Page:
Cuba’s Yoel Romero pulled off a double play at Madison Square Garden Saturday night, not just spoiling former middleweight champion Chris Weidman’s New York homecoming with a third round knockout, but also putting himself firmly in line for a crack at current champion Michael Bisping, who gave the thumbs down to the man he might face in the future.
Romero just smiled before responding.
“I love you, I’ll see you soon Mike,” he said. “You see now the real champion.”
More from UFC 205: Results | Milestone tracker | Who won bonuses at UFC 205? | McGregor adds 2nd title with Alvarez KO | Woodley-Thompson title tilt ruled majority draw | Jedrzejczyk survives brief scare to defend title | Romero drops Weidman, eyes champ Bisping | Former champ Tate ends career at UFC 205 | Edgar outduels Stephens, Khabib gets big win in prelims | Miller continues resurgence with FIGHT PASS victory | Carmouche makes history again in victory
Must watch: Dana White event recap
Backstage interviews: Conor McGregor | Eddie Alvarez Tyron Woodley | Karolina Kowalkiewicz | Frankie Edgar | Khabib Nurmagomedov | Tim Boetsch | Vicente Luque
Octagon interviews: Conor McGregor | Tyron Woodley & Stephen Thompson | Joanna Jedrzejczyk & Karolina Kowalkiewicz | Miesha Tate | Khabib Nurmagomedov | Jim Miller | Liz Carmouche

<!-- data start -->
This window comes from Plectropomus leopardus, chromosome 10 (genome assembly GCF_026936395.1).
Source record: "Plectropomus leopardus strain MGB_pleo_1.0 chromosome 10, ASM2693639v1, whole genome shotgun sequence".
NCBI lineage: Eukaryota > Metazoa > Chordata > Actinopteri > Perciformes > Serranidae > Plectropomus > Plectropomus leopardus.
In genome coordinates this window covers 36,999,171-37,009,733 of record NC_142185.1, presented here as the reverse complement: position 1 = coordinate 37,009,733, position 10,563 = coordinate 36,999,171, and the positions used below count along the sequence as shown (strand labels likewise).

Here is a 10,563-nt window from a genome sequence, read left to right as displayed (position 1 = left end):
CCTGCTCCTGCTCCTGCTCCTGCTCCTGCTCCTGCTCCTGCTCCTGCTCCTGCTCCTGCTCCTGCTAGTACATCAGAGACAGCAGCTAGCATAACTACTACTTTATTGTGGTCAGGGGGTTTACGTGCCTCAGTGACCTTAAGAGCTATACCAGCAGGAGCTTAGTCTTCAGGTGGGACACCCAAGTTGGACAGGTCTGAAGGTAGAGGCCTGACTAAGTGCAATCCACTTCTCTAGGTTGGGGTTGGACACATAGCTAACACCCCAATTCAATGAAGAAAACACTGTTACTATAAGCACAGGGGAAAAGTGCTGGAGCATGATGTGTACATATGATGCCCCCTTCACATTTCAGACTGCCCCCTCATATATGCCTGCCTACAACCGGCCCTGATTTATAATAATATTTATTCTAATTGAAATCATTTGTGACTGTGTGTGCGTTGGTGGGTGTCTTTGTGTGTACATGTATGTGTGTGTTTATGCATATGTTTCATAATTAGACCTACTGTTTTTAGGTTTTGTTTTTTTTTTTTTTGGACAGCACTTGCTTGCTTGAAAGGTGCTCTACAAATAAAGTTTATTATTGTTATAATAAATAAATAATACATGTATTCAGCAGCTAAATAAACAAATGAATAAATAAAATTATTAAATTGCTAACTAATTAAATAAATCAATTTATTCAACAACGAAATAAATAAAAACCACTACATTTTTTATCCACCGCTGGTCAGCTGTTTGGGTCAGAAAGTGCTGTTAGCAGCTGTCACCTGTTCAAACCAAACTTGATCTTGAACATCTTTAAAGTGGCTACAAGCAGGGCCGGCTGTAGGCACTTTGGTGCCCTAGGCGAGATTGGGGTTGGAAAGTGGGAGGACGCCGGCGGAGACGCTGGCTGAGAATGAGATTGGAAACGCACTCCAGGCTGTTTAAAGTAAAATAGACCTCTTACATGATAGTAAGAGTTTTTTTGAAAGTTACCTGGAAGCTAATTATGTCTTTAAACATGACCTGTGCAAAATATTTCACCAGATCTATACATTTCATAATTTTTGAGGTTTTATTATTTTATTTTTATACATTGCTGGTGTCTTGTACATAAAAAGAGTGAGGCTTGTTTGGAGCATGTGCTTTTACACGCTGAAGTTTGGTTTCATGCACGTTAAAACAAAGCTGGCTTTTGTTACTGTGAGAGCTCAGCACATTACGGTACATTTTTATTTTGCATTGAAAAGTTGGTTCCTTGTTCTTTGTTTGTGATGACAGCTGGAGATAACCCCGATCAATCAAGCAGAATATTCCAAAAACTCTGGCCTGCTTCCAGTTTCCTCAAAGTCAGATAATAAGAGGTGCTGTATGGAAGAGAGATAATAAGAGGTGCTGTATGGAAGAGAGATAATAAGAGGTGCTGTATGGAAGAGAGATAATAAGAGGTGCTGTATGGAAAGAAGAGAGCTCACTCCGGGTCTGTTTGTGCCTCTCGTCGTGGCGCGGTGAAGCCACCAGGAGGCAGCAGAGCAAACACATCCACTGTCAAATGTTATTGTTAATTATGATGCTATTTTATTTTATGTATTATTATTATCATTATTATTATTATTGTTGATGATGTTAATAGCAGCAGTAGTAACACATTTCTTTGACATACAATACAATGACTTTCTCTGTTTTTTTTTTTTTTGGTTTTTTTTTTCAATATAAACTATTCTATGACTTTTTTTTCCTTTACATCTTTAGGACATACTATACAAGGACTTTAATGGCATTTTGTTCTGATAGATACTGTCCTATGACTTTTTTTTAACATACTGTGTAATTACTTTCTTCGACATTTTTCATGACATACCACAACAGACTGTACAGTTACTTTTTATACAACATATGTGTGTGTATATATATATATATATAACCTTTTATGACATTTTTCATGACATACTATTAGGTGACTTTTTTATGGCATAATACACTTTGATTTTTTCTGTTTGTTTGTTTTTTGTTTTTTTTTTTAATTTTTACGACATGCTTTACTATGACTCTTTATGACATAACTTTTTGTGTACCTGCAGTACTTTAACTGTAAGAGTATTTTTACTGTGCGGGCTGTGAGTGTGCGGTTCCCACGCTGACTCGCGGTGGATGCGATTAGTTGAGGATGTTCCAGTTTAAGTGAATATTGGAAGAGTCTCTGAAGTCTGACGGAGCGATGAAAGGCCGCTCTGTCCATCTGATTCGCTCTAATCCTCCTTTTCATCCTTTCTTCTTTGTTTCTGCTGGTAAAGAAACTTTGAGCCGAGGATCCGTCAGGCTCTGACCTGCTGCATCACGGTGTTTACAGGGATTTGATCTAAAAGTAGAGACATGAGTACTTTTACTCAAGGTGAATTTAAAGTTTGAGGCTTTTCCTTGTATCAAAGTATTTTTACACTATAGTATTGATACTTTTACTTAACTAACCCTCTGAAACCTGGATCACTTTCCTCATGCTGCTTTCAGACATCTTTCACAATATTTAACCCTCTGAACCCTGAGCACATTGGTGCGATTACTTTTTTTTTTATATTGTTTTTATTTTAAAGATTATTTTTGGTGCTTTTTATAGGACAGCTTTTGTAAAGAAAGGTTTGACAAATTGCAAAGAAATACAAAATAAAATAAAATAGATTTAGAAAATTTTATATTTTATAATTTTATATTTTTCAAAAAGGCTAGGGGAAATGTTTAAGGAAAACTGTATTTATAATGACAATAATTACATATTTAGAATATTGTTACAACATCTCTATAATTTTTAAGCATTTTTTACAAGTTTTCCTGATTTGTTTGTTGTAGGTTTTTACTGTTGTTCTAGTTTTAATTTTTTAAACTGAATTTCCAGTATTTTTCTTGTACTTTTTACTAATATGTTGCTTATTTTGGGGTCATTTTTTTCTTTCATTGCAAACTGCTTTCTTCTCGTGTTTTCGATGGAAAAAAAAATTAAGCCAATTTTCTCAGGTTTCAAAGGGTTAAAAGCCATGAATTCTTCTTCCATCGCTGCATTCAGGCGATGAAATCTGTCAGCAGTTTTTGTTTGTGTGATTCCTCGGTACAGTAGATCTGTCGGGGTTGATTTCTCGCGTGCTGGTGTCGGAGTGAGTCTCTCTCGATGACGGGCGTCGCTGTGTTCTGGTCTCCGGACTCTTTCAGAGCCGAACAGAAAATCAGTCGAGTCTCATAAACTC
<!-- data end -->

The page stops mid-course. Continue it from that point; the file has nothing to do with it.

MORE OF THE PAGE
FIGHT PASS customers: Watch the first two fights of the night here
Order now: Get the historic UFC 205 replay here
He will certainly be a tough puzzle to figure out for “The Count,” but Weidman did have success early, mixing up his attack effectively in a dominant first round, using kicks, punches and takedowns to pile up the points. Romero only fought in spurts in the first five minutes, his most effective blow being a flush kick to the midsection that left Weidman’s stomach red.
That kick landed again for Romero in round two, but little else was, prompting the Olympic Silver medalist to go to his grappling game, which he had more success with as he held Weidman against the fence before putting the Long Islander on his back in the final minute of the stanza.
Romero went back to his striking in the third, and out of nowhere, he drilled Weidman with a jumping left knee to the head as the New Yorker sought a takedown. Weidman, bloodied, fell to the mat, and was unable to recover, with the final series of strikes bringing referee Mario Yamasaki to stop the fight 24 seconds into the round.
With the win, Romero moves to 12-1; Weidman fighting for the first time since he lost his title to Luke Rockhold in December of 2015, falls to 14-2.